In a bid to further popularise Test cricket the International Cricket Council (ICC) has allowed players to have their names and numbers on the back of their shirts starting with the World Test Championship from August 1.
The Ashes series between England and Australia will be the first instance when the players will sport these jerseys.
“They will come into force on August 1 as part of the World Test Championship,” ICC General Manager Claire Furlong told IANS.
The ICC in recent times has already taken major strides in the direction to highlight Test format — the introduction of the World Test Championship was in this line.
The championship will start from July 15 and go on till April 30, 2021, with the final being played in June 2021.
With an aim to attract more fans to the game, the ICC has approved the idea of having players’ names and numbers on their shirts even in the longest format of the gentleman’s game.
The World Test Championship, whose calender was released in June 2018, is being seen as a tool to make bilateral ties more contextual.
The move to introduce jerseys with the name of players and their numbers will only make it more exciting for the fans who seem to be more interested to follow the shorter formats of the game.
Commenting on the fixtures of the Test championship, ICC CEO David Richardson had said: “The agreement of this FTP (Future Tours Programme) means we have clarity, certainty and most importantly context around bilateral cricket over the next five years.
“The World Test Championship will get underway next year with the ODI league kicking off in 2020 as part of the qualification towards the ICC Cricket World Cup 2023.
“Bringing context to bilateral cricket is not a new challenge, but with the release of this FTP, our members have found a genuine solution that gives fans around the world the chance to engage regularly with international cricket that has meaning and the possibility of a global title at the end.”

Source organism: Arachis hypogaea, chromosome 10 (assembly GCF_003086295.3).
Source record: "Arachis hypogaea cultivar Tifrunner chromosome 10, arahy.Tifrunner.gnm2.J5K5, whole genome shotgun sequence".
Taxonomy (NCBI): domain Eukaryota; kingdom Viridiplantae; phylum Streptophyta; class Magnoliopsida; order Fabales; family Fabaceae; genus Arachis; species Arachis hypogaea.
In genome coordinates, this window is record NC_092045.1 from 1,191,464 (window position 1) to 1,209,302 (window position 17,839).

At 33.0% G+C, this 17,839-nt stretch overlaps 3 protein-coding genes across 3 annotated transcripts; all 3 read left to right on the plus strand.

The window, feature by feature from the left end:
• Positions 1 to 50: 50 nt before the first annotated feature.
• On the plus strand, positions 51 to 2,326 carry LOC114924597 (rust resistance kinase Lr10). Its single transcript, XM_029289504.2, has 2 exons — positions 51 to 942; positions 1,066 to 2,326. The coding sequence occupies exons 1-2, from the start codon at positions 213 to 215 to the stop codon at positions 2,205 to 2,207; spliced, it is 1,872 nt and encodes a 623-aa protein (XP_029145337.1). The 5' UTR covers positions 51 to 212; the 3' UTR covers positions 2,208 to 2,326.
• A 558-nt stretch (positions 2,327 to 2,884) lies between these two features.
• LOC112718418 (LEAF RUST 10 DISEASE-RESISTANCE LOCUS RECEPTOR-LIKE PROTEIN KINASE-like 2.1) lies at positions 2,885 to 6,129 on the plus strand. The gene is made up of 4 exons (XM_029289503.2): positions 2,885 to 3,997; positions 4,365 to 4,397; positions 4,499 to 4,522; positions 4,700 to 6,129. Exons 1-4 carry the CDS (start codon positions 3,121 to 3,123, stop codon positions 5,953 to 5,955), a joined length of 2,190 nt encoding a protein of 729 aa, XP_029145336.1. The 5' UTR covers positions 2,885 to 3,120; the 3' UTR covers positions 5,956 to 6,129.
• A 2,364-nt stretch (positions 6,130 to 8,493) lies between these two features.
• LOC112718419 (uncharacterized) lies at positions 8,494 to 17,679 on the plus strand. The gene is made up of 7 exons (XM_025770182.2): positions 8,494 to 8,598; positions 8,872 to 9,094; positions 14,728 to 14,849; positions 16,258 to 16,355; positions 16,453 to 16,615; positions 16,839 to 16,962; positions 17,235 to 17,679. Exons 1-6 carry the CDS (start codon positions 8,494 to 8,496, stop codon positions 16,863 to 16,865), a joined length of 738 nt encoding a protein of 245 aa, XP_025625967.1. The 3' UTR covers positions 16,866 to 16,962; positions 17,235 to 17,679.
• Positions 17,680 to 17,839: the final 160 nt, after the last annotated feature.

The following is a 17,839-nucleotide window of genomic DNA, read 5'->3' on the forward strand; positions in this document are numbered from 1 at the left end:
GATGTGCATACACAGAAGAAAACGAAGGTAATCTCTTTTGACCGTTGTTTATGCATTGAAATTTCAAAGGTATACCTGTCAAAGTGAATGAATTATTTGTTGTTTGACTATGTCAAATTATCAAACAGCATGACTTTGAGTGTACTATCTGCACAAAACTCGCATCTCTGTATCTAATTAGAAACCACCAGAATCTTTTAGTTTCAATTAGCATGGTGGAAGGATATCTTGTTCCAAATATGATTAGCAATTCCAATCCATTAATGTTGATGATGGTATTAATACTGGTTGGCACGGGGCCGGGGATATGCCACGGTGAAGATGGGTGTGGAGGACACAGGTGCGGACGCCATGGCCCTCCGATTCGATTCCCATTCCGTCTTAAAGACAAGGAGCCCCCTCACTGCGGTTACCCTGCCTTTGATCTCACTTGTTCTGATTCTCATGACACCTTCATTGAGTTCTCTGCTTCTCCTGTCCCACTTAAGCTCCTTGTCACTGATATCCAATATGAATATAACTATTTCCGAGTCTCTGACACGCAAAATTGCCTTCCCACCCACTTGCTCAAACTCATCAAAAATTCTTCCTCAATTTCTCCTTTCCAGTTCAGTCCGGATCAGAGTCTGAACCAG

ICC chairman Shashank Manohar had recently said that Test cricket was dying. “We are trying to see whether Test championship can generate interest because Test cricket is actually dying to be honest.
“So to improve the situation, we are trying ways and means. The (ICC) board directors has come to a conclusion that if we start a Test championship, it would keep Test cricket alive and generate more interest in the game,” Manohar had said.
But the statement drew a lot of flak and Richardson said that the chairman’s statement was misinterpreted. “What he [Manohar] was meaning to say is Test cricket was calling out for more context. Yes, there are some iconic contests that take place from time to time, but really, unless you are a part of or a fan of the participating teams that particular series had no real interest (to fans globally).
“And with the introduction of the World Test Championship, that adds interest and helps to promote the Test game worldwide no matter who is playing. That is what he was saying: Test cricket needed just that added boost, it needed to be promoted and the World Test Championship hopefully is the answer to that,” Richardson said on the sidelines of the 100-day countdown for the 2019 World Cup.